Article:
Karma has quite a karma. Long after India's seers immortalized it in the Vedas, it suffered bad press under European missionaries who belittled it as "fate" and "fatalism," and today finds itself again in the ascendancy as the subtle and all-encompassing principle which governs man's experiential universe in a way likened to gravity's governance over the physical plane. Like gravity, karma was always there in its fullest potency, even when people did not comprehend it. The early seers who brought through the Vedas were practitioners, mystics and divine oracles who put into practice the knowledge of karma. To them, Karma -- from the root kri, "to do" -- was a power by which they could influence the Gods, nature, weather, harvests and enemies through right intent and rites righteously performed. Thus by their actions they could determine their destiny. Through the ages, other realized souls explained the workings of karma, revealing details of this cosmic law and, when the tradition of writing came into vogue, recording it for future generations. In this way they established karma as perhaps the fundamental principle of Hindu consciousness and culture then and now.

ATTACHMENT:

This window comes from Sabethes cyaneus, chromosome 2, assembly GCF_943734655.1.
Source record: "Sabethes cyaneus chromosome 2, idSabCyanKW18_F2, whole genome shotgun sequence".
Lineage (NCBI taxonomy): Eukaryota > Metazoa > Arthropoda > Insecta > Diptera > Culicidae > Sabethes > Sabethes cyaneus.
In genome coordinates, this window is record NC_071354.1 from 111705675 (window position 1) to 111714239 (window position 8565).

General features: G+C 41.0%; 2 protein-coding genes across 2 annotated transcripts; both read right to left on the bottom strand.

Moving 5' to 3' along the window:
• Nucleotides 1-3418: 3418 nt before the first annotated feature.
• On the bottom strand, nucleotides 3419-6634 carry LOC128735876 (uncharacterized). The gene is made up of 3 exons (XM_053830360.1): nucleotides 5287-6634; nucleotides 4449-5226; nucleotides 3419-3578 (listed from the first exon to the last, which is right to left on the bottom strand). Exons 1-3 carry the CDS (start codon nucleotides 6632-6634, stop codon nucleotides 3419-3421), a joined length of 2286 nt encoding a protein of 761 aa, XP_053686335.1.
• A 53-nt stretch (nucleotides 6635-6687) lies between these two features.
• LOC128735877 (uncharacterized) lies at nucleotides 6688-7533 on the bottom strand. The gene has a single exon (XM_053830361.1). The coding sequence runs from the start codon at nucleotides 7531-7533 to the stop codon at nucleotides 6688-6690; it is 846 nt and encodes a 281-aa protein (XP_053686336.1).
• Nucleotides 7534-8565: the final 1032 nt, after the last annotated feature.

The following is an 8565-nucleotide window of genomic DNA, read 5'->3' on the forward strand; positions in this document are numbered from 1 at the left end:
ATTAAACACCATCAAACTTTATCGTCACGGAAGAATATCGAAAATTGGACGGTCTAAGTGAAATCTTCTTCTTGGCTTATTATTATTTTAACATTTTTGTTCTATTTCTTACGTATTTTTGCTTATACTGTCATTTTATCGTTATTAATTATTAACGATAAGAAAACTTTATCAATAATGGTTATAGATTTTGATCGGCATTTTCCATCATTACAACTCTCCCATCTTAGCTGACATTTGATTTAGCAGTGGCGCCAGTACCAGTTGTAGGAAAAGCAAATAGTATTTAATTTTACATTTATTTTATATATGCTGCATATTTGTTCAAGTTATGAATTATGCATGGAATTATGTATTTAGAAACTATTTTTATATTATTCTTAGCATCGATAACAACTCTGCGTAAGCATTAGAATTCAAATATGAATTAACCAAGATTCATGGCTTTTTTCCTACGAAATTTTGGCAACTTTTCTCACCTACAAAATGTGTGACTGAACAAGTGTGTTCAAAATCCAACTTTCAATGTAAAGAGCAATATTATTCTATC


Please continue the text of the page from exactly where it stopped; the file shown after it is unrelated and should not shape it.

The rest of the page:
But karma has suffered a chronic association with the word fate. Fate is a Western idea, derived largely from the three Abrahamic religions, Judaism, Christianity and Islam. It means, with wide variation, that one's life has been set by agencies outside oneself. Karma is exactly the opposite. "`It is the coward and the fool who says this is fate,' goes the Sanskrit proverb," said Swami Vivekananda. "But it is the strong man who stands up and says, `I will make my fate.'"
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